Which approach to welfare policy is better for the poor: that of the Founders or that of today’s welfare state?
The more we spend on the poor, the harder it seems for them to attain decent, productive lives in loving families. The federal government has spent $22 trillion on anti-poverty programs since the beginning of the War on Poverty in 1965, but the poverty rate is nearly the same today as in 1969, fluctuating between roughly 11 and 15 percent over that time period.
As I argue in a new essay on “Poverty and Welfare in the American Founding,” these results are bound to continue unless we rethink welfare policy from the perspective of our Founders. Neither the contemporary left nor right in America properly understands their approach.
The left often claims the Founders were indifferent to the poor—suggesting that New Deal America ended callousness and indifference. Indeed, high school and college textbooks frequently espouse this narrative. Many on the right think the Founders advocated only for charitable donations as the means of poverty relief.
Neither is correct. America always has had laws providing for the poor. The real difference between the Founders’ welfare policies and today’s is over how, not whether, government should help those in need.
Thomas Jefferson and Benjamin Franklin believed government has an obligation to help the poor. Both thought welfare policies should support children, the disabled, widows and others who could not work. But any aid policy, they insisted, would include work-requirements for the able-bodied.
Rather than making welfare a generational inheritance, Franklin thought it should assist the poor in overcoming poverty as expediently as possible: “I am for doing good to the poor.…I think the best way of doing good to the poor, is not making them easy in poverty, but leading or driving them out of it.”
Moreover, local, rather than federal, officials administered this welfare, since they were more likely to know the particular needs of recipients and could distinguish between the deserving poor (the disabled and involuntarily unemployed) and the undeserving poor (those capable of work but preferring not to).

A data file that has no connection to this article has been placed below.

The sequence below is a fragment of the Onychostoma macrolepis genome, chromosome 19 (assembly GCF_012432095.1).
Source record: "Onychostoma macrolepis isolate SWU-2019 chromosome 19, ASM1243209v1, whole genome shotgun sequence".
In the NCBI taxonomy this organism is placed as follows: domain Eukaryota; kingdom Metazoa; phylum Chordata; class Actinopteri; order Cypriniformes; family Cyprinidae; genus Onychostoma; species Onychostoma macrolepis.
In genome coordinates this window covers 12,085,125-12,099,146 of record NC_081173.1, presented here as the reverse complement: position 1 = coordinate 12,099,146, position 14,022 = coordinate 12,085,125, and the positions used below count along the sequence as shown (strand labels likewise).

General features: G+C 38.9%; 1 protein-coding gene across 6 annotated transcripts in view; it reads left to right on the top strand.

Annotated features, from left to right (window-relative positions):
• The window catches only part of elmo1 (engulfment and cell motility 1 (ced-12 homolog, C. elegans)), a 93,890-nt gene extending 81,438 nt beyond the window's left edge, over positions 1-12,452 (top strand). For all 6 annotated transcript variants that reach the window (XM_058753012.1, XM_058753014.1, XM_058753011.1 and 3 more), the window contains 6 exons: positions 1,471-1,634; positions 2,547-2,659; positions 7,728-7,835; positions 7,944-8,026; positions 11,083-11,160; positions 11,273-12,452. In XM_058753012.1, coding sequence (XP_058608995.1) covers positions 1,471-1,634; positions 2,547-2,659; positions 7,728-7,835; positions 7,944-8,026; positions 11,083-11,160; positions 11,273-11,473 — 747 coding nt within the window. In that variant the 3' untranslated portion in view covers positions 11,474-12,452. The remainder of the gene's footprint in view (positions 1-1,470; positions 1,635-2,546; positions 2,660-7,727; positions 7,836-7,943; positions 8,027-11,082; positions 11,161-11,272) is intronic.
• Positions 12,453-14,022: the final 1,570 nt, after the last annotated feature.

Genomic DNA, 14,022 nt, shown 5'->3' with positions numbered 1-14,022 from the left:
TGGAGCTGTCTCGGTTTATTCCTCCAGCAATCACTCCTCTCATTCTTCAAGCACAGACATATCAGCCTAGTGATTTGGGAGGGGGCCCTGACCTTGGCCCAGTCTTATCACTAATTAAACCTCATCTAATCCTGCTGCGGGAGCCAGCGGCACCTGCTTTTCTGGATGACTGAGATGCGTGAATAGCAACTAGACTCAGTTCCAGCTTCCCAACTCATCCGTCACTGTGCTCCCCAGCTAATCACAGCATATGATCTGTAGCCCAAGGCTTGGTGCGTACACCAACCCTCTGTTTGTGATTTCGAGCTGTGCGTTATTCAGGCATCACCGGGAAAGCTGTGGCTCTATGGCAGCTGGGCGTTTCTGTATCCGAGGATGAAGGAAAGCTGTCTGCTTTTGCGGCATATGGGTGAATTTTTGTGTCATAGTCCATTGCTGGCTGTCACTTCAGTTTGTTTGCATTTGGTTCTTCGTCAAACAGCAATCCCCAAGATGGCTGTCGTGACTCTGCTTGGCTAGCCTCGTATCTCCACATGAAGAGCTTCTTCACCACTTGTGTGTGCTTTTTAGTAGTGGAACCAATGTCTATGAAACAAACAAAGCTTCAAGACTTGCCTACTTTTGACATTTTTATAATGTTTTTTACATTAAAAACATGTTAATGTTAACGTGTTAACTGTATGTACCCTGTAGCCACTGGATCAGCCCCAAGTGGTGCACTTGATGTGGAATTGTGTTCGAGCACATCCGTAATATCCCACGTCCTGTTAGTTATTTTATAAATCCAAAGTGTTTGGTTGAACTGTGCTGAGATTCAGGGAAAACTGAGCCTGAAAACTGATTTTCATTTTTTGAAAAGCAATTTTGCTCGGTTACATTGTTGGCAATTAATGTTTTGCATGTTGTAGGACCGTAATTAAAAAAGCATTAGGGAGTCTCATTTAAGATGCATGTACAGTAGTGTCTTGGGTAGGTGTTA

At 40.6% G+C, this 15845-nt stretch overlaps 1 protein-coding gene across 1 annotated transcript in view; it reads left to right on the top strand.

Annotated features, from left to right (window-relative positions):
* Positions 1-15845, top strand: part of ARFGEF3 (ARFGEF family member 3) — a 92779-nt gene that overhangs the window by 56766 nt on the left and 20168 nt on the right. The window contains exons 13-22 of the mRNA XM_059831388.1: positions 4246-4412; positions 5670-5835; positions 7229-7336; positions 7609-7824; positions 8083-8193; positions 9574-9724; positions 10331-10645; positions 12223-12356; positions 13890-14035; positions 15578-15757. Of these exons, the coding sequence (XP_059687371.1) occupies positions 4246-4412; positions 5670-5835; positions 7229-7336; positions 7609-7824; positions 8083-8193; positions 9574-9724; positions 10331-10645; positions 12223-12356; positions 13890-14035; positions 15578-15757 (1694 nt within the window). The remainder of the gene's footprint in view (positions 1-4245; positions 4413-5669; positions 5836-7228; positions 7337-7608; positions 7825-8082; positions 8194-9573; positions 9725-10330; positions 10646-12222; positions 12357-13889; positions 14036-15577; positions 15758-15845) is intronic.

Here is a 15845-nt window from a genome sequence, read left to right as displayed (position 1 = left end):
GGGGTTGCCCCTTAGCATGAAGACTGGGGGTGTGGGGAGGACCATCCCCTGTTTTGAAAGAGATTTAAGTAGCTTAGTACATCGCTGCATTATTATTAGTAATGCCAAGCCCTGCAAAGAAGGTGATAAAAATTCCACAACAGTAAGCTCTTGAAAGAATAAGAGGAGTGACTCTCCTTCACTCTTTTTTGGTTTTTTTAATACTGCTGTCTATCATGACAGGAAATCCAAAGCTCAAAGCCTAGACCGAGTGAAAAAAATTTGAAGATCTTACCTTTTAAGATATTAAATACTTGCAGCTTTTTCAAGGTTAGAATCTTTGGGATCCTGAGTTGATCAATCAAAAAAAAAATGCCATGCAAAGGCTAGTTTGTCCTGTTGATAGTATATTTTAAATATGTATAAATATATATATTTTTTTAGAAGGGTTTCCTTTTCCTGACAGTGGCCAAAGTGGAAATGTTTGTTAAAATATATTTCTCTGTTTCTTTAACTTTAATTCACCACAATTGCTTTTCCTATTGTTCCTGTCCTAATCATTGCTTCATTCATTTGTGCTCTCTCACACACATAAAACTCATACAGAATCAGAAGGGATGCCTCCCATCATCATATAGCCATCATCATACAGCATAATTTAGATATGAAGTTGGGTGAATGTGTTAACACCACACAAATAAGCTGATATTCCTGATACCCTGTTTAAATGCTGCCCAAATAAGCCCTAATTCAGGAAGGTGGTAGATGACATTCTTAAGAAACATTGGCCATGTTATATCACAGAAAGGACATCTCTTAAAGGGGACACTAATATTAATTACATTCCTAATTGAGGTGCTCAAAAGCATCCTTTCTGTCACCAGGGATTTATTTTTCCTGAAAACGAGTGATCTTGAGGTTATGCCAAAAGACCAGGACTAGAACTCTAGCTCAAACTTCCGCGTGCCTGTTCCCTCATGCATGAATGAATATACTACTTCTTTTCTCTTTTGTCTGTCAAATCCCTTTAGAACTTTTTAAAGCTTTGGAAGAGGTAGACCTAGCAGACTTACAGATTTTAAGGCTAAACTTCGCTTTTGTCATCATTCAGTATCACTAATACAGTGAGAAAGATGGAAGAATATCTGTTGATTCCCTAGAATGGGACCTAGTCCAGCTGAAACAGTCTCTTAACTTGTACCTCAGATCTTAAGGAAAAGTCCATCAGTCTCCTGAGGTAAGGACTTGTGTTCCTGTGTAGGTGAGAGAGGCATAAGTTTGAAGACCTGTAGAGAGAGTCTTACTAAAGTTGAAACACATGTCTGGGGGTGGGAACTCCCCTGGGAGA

The Founders sought to provide aid in a way that would help the deserving poor but minimize incentives for recipients to act irresponsibly. They wanted to protect the rights of taxpayers by preventing corruption and abuses in welfare aid.
Above all, the Founders saw the family and life-long marriage as the primary means of support for everyone, rich and poor alike.
By the mid-20th century, intellectual opinion began to peel away the stigma attached to the behavioral aspects of poverty, and progressive politicians increased the benefits and number of welfare recipients.
During the New Deal, despite major expansions of welfare programs, the Founders’ approach remained intact at least to this extent: These programs still distinguished between the deserving and undeserving poor—a distinction based on moral conduct.
Until the mid-1960s, free markets, secure property rights, strong family policy and minimal taxation and regulation supported a culture of work and entrepreneurship. But through the rise of modern liberalism’s redefinition of rights and justice, welfare was officially reconceived as a right that could be demanded by anyone in need, regardless of conduct or circumstances.
Among the most destructive features of the post-1965 welfare regime has been its unintentional dismantling of the family. By making welfare wages higher than working wages, the government essentially replaced fathers with a government check. The state became many families’ primary provider.
Even more perverse, for many single mothers, marrying a working man may actually be a financial burden rather than a support because the marriage can diminish government benefits.
Though modern welfare programs grant more benefits to a greater number of individuals than the Founders ever fathomed, the Founders’ approach to welfare policy was effective in providing for the minimal needs of the poor and dramatically reducing poverty over time. Based on today’s living standards, the poverty rate fell from something like 90 percent in the Founding era to 12 percent by 1969.
If the goal of welfare is to provide for those in need while respecting the rights of all, Americans would do well to ponder the Founders’ outlook on welfare as a limited system, concerned with helping the poor who truly are in need and encouraging those who are able to work to leave their poverty behind as soon as possible.